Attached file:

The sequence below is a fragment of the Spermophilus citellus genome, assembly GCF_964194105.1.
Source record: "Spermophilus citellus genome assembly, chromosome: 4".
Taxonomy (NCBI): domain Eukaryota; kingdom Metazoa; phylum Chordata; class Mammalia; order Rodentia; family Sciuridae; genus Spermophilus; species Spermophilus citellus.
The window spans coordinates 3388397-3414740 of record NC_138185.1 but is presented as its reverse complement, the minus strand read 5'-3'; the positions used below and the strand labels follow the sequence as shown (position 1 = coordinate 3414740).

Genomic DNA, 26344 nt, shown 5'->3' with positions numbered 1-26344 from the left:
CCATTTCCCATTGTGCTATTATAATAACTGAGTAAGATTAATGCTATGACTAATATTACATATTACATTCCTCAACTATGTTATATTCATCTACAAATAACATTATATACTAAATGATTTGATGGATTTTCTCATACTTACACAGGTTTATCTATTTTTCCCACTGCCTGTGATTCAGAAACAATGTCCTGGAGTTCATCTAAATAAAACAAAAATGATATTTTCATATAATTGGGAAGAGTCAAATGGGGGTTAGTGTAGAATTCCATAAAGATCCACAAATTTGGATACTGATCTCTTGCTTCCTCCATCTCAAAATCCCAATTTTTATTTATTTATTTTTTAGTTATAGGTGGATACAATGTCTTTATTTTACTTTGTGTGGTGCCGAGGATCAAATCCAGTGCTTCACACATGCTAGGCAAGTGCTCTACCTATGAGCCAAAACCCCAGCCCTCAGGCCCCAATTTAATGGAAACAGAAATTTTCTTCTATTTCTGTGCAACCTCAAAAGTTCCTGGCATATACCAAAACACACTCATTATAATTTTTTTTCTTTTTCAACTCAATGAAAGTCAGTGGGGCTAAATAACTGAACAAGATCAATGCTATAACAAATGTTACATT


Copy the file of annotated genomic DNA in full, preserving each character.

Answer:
The sequence below is a fragment of the Spermophilus citellus genome, assembly GCF_964194105.1.
Source record: "Spermophilus citellus genome assembly, chromosome: 4".
Taxonomy (NCBI): domain Eukaryota; kingdom Metazoa; phylum Chordata; class Mammalia; order Rodentia; family Sciuridae; genus Spermophilus; species Spermophilus citellus.
The window spans coordinates 3388397-3414740 of record NC_138185.1 but is presented as its reverse complement, the minus strand read 5'-3'; the positions used below and the strand labels follow the sequence as shown (position 1 = coordinate 3414740).

Genomic DNA, 26344 nt, shown 5'->3' with positions numbered 1-26344 from the left:
CCATTTCCCATTGTGCTATTATAATAACTGAGTAAGATTAATGCTATGACTAATATTACATATTACATTCCTCAACTATGTTATATTCATCTACAAATAACATTATATACTAAATGATTTGATGGATTTTCTCATACTTACACAGGTTTATCTATTTTTCCCACTGCCTGTGATTCAGAAACAATGTCCTGGAGTTCATCTAAATAAAACAAAAATGATATTTTCATATAATTGGGAAGAGTCAAATGGGGGTTAGTGTAGAATTCCATAAAGATCCACAAATTTGGATACTGATCTCTTGCTTCCTCCATCTCAAAATCCCAATTTTTATTTATTTATTTTTTAGTTATAGGTGGATACAATGTCTTTATTTTACTTTGTGTGGTGCCGAGGATCAAATCCAGTGCTTCACACATGCTAGGCAAGTGCTCTACCTATGAGCCAAAACCCCAGCCCTCAGGCCCCAATTTAATGGAAACAGAAATTTTCTTCTATTTCTGTGCAACCTCAAAAGTTCCTGGCATATACCAAAACACACTCATTATAATTTTTTTTCTTTTTCAACTCAATGAAAGTCAGTGGGGCTAAATAACTGAACAAGATCAATGCTATAACAAATGTTACATT